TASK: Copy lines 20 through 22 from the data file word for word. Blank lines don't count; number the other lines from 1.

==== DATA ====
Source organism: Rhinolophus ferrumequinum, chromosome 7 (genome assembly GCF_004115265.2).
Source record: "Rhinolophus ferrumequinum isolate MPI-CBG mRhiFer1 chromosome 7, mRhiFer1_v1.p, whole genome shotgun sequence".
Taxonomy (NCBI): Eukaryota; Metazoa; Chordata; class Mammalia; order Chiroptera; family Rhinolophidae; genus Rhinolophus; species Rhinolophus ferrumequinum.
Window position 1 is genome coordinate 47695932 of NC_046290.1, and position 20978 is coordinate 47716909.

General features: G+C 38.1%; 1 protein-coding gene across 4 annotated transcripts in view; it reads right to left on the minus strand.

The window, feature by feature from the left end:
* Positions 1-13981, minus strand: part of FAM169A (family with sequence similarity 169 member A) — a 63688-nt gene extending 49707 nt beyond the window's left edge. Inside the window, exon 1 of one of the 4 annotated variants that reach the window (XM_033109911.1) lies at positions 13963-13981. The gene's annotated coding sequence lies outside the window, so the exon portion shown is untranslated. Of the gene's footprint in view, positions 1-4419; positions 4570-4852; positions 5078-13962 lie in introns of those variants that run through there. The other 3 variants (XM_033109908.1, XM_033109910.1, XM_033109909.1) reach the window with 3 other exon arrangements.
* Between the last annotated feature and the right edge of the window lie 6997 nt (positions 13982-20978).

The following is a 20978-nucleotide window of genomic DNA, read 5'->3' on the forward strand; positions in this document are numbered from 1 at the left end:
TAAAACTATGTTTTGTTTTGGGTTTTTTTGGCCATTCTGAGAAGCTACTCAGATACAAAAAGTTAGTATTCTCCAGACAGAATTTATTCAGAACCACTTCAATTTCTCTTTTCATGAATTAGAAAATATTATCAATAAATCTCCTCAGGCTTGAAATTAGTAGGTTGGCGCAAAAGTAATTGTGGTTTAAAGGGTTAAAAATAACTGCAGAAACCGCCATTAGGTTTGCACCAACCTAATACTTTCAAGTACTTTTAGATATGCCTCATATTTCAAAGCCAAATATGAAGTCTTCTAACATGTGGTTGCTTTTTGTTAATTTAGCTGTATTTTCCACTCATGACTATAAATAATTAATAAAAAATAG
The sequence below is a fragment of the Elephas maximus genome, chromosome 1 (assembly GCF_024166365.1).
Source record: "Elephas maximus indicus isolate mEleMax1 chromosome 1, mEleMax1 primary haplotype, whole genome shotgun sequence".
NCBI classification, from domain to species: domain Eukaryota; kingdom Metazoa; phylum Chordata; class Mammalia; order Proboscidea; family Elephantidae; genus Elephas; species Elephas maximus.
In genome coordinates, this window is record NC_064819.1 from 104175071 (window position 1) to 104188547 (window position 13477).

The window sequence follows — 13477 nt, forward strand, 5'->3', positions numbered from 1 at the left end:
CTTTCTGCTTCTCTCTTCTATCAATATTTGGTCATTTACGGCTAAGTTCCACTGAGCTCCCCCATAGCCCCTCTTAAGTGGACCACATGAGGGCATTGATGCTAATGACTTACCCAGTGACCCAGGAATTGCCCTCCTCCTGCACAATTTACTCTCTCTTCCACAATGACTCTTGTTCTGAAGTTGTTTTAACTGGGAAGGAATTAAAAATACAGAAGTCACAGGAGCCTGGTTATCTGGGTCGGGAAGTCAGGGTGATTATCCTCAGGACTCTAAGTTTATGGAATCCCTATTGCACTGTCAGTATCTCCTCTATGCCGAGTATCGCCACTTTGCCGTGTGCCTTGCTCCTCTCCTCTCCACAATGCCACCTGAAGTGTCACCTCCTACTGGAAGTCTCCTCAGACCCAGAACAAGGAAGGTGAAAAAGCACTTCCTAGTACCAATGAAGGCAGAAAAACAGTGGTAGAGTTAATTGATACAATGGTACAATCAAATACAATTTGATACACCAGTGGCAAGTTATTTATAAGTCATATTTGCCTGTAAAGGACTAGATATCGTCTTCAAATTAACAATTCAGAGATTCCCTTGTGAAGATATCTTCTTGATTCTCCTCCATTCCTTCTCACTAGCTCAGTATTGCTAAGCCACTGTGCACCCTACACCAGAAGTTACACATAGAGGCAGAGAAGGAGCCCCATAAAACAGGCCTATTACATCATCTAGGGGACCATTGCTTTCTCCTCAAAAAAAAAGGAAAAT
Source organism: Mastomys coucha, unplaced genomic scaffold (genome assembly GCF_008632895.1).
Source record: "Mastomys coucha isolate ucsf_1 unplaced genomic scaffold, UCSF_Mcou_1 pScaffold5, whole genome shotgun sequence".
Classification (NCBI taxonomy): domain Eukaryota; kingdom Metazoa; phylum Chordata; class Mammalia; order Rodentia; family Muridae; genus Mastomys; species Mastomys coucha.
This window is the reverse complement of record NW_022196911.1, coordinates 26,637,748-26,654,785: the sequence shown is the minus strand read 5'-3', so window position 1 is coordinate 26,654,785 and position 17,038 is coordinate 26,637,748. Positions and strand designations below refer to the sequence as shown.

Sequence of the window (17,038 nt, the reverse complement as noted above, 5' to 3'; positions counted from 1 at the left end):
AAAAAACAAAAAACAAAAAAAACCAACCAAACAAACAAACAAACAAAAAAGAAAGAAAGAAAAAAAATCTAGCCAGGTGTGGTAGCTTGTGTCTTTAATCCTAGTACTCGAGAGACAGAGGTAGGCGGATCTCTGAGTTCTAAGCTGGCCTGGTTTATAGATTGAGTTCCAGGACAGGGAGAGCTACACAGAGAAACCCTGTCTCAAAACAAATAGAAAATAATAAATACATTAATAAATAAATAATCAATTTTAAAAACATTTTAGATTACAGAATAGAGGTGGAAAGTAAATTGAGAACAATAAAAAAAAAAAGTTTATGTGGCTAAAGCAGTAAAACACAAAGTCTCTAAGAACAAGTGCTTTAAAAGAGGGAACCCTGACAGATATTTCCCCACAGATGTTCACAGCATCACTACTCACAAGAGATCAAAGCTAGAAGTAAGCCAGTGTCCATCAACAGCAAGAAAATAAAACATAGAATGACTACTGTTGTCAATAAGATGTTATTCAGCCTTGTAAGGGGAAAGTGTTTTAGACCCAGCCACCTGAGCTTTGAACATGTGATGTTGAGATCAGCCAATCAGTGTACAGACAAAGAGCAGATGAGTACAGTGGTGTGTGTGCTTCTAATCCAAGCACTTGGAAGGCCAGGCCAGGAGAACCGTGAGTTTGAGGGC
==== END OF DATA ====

This window is the reverse complement of record NW_022196911.1, coordinates 26,637,748-26,654,785: the sequence shown is the minus strand read 5'-3', so window position 1 is coordinate 26,654,785 and position 17,038 is coordinate 26,637,748. Positions and strand designations below refer to the sequence as shown.

Sequence of the window (17,038 nt, the reverse complement as noted above, 5' to 3'; positions counted from 1 at the left end):
AAAAAACAAAAAACAAAAAAAACCAACCAAACAAACAAACAAACAAAAAAGAAAGAAAGAAAAAAAATCTAGCCAGGTGTGGTAGCTTGTGTCTTTAATCCTAGTACTCGAGAGACAGAGGTAGGCGGATCTCTGAGTTCTAAGCTGGCCTGGTTTATAGATTGAGTTCCAGGACAGGGAGAGCTACACAGAGAAACCCTGTCTCAAAACAAATAGAAAATAATAAATACATTAATAAATAAATAATCAATTTTAAAAACATTTTAGATTACAGAATAGAGGTGGAAAGTAAATTGAGAACAATAAAAAAAAAAAGTTTATGTGGCTAAAGCAGTAAAACACAAAGTCTCTAAGAACAAGTGCTTTAAAAGAGGGAACCCTGACAGATATTTCCCCACAGATGTTCACAGCATCACTACTCACAAGAGATCAAAGCTAGAAGTAAGCCAGTGTCCATCAACAGCAAGAAAATAAAACATAGAATGACTACTGTTGTCAATAAGATGTTATTCAGCCTTGTAAGGGGAAAGTGTTTTAGACCCAGCCACCTGAGCTTTGAACATGTGATGTTGAGATCAGCCAATCAGTGTACAGACAAAGAGCAGATGAGTACAGTGGTGTGTGTGCTTCTAATCCAAGCACTTGGAAGGCCAGGCCAGGAGAACCGTGAGTTTGAGGGC